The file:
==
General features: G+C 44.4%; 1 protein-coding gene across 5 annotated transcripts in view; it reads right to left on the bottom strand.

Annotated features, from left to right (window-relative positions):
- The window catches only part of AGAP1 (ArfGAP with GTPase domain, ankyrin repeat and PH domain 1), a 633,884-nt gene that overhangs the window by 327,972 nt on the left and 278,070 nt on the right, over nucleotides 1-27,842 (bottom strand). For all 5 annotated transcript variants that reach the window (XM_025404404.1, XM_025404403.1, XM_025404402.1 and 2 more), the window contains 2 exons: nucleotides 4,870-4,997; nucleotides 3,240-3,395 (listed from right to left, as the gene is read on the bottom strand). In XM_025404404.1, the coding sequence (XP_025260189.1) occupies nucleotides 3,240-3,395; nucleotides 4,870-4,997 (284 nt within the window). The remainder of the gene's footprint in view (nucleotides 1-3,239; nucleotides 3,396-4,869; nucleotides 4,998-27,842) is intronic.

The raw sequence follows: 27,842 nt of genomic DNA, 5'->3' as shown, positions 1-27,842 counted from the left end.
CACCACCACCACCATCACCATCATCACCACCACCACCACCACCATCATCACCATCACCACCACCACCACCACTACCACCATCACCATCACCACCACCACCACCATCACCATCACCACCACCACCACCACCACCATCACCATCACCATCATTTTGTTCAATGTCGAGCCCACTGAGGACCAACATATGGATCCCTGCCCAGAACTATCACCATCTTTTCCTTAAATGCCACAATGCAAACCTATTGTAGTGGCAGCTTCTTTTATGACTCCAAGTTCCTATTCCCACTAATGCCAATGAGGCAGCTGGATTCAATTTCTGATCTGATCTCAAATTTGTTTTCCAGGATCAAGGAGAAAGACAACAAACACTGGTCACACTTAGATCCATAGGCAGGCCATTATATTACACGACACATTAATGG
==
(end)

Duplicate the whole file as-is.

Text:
General features: G+C 44.4%; 1 protein-coding gene across 5 annotated transcripts in view; it reads right to left on the bottom strand.

Annotated features, from left to right (window-relative positions):
- The window catches only part of AGAP1 (ArfGAP with GTPase domain, ankyrin repeat and PH domain 1), a 633,884-nt gene that overhangs the window by 327,972 nt on the left and 278,070 nt on the right, over nucleotides 1-27,842 (bottom strand). For all 5 annotated transcript variants that reach the window (XM_025404404.1, XM_025404403.1, XM_025404402.1 and 2 more), the window contains 2 exons: nucleotides 4,870-4,997; nucleotides 3,240-3,395 (listed from right to left, as the gene is read on the bottom strand). In XM_025404404.1, the coding sequence (XP_025260189.1) occupies nucleotides 3,240-3,395; nucleotides 4,870-4,997 (284 nt within the window). The remainder of the gene's footprint in view (nucleotides 1-3,239; nucleotides 3,396-4,869; nucleotides 4,998-27,842) is intronic.

The raw sequence follows: 27,842 nt of genomic DNA, 5'->3' as shown, positions 1-27,842 counted from the left end.
CACCACCACCACCATCACCATCATCACCACCACCACCACCACCATCATCACCATCACCACCACCACCACCACTACCACCATCACCATCACCACCACCACCACCATCACCATCACCACCACCACCACCACCACCATCACCATCACCATCATTTTGTTCAATGTCGAGCCCACTGAGGACCAACATATGGATCCCTGCCCAGAACTATCACCATCTTTTCCTTAAATGCCACAATGCAAACCTATTGTAGTGGCAGCTTCTTTTATGACTCCAAGTTCCTATTCCCACTAATGCCAATGAGGCAGCTGGATTCAATTTCTGATCTGATCTCAAATTTGTTTTCCAGGATCAAGGAGAAAGACAACAAACACTGGTCACACTTAGATCCATAGGCAGGCCATTATATTACACGACACATTAATGG